White House warns Taliban: 'We will defeat you'
WASHINGTON (CNN) -- The White House bluntly warned Afghanistan's Taliban rulers Friday that "We will defeat you" if they refuse to turn suspected terrorist leader Osama bin Laden over to U.S. authorities.
The United States has labeled bin Laden a prime suspect in last week's attacks on New York and Washington, which may have killed more than 6,000.
"If they harbor terrorists, the president's message is clear: We will defeat you," White House spokesman Ari Fleischer said Friday.
President Bush demanded Thursday night that the Taliban surrender all leaders of bin Laden's al-Qaeda organization and close al-Qaeda's bases in the country. The Taliban have defied the U.S. demand, refusing to hand over bin Laden without proof or evidence that he was involved in last week's attacks on the United States.
The millionaire Saudi-born dissident has been living in Afghanistan since 1996 as a "guest" of the Taliban, the Islamic fundamentalist militia that controls most of the country. The Taliban ambassador to Pakistan, Abdul Salam Zaeef, said Friday that deporting him without proof would amount to an "insult to Islam."
The Taliban envoy added that his government was ready if necessary to defend the country against American attack.
"If they want to show their might, we are ready and we will never surrender before might and force," he said. "According to Islam, the blood of anyone who spies for the enemy or sympathizes with it in time of war must be shed."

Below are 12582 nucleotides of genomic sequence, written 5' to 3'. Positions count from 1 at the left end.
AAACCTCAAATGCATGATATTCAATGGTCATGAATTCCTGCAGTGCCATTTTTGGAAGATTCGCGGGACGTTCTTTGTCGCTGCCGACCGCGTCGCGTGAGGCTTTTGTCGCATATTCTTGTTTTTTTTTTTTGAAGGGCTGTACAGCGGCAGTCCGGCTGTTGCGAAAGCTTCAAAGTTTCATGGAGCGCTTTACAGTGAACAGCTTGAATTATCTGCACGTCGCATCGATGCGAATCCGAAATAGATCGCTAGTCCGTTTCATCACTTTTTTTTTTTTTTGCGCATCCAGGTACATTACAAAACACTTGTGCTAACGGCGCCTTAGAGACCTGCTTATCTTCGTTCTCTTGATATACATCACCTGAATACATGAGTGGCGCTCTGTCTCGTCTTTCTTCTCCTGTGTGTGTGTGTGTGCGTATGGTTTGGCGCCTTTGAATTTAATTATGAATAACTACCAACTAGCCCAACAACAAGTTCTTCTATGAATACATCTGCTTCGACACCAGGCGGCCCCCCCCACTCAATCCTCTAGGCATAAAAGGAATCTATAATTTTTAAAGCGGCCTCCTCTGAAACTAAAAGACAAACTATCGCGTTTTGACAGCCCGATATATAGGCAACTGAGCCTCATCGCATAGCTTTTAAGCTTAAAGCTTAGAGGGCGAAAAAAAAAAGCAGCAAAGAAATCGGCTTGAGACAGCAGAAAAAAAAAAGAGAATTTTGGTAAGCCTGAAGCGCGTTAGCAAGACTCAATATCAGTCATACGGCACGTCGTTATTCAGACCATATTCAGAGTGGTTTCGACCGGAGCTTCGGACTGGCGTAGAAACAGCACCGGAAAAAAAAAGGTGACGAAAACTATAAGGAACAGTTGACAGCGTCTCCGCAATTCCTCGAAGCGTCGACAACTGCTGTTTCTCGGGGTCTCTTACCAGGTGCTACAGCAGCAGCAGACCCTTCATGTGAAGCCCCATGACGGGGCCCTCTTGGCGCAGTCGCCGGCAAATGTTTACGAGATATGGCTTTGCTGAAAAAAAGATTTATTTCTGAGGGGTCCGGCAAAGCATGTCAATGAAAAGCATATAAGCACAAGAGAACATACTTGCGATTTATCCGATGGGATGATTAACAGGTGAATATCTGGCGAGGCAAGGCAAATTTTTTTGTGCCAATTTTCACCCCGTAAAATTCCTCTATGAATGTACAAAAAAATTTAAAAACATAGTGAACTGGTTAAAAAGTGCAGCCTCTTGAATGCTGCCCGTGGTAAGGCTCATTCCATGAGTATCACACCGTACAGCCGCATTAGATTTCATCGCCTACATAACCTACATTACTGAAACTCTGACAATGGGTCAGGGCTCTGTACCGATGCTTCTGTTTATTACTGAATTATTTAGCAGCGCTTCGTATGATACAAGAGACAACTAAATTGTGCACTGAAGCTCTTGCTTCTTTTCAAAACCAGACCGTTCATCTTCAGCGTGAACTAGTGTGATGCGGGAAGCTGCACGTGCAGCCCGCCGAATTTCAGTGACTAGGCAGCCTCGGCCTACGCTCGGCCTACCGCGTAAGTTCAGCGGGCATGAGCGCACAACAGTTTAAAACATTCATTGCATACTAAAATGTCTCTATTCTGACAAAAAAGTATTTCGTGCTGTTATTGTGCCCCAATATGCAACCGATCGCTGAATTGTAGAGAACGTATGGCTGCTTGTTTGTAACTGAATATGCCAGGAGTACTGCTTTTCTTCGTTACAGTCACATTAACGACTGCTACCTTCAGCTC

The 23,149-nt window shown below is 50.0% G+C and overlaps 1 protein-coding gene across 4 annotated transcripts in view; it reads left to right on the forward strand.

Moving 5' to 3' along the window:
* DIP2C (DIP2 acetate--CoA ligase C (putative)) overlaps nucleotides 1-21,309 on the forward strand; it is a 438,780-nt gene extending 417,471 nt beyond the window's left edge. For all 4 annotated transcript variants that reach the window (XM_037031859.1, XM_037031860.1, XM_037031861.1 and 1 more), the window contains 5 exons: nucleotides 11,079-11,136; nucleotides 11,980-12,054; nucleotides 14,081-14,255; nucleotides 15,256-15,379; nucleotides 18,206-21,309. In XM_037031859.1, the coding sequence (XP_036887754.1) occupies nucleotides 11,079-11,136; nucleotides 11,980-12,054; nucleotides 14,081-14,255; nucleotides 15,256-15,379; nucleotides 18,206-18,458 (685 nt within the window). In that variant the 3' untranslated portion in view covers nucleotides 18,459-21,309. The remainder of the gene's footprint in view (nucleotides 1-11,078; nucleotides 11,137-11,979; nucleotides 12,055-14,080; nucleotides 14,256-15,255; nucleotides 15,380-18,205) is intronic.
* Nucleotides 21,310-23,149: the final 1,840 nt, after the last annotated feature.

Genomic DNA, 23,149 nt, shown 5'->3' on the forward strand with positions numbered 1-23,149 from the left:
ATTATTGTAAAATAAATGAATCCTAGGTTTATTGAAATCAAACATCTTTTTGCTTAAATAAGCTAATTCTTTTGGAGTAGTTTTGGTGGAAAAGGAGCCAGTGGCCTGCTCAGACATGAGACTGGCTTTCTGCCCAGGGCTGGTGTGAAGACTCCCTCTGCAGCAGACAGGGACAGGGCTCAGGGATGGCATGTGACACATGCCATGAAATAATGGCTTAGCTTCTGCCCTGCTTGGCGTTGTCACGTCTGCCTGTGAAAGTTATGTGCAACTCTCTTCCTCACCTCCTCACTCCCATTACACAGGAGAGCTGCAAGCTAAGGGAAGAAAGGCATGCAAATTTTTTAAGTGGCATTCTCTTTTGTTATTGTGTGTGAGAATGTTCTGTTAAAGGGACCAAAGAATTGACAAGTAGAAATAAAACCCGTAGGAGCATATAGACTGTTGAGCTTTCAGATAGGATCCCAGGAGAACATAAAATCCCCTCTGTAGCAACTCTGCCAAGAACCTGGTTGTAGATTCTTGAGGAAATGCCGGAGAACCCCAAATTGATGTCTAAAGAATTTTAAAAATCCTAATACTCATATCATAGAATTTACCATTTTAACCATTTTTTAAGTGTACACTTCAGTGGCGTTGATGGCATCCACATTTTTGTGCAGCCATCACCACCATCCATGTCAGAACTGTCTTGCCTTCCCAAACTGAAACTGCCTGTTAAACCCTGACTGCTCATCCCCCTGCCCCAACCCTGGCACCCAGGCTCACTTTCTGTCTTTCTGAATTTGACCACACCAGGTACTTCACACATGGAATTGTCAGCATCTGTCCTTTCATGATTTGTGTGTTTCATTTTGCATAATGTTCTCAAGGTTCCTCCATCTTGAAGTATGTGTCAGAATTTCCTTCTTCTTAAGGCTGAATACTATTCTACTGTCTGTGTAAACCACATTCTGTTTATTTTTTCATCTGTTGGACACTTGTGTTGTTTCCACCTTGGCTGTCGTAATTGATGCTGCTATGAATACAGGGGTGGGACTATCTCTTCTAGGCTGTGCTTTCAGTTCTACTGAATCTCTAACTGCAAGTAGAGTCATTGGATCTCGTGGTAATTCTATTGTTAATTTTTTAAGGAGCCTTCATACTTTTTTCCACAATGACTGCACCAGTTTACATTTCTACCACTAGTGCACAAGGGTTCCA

U.S. officials say evidence gathered in other attacks linked to al-Qaeda provide the proof needed.
"There is already an indictment for Osama bin Laden," Fleischer said. "There's an indictment in the case of Tanzania, Kenya, the bombings in East Africa, indications that the al Qaeda organization and Osama bin Laden were involved in the bombing of the Cole. The president last night made his conditions clear and he said there would be no discussions and no negotiations." But asked whether removing the Taliban from power was among U.S. aims in the conflict with terrorist groups Bush outlined, Fleischer added, "The president's goal is not for removal of anyone from power."
Thursday night, Bush demanded that the Taliban turn over all leaders of bin Laden's al-Qaeda organization to U.S. authorities, close its training camps in the country and surrender "every terrorist and every person in their support structure" to appropriate authorities. He said the demands were not open to negotiation or discussion.
Bin Laden himself has already denied he had anything to do with the attacks, and Taliban officials repeatedly said he could not have been involved in the attacks.
The Taliban's Grand Islamic Council -- made up of about 600 Muslim clerics -- also expressed grief over last week's terrorist attacks in New York and Washington, and urged the U.S. to be patient in its investigations. But the Council warned that if the U.S. attacks Afghanistan, the Taliban would call a jihad or "holy war" against the U.S. and its allies.
Pakistani envoys warned the Taliban on Monday to hand over bin Laden or face the threat of military strikes by the United States. Pentagon sources have already told CNN that warplanes are being sent to the Persian Gulf as part of the initial buildup of forces in America's "new war" against terrorism.
In a news conference Friday, Zaeef called on other Muslim countries to support Afghanistan in any battle with the United States. Speaking through an interpreter, Zaeef said he had no information on bin Laden's current whereabouts.
The Taliban told CNN that Friday's press conference represented their final word on the matter, and said President Bush's ultimatum posed great danger for Muslims.
"It has angered Muslims of the world and can plunge the whole region into a crisis," Zaeef said. "We are ready to cooperate if we are shown evidence. If American agencies are bent on putting the blame on bin Laden, then they won't be able to catch the real culprits."
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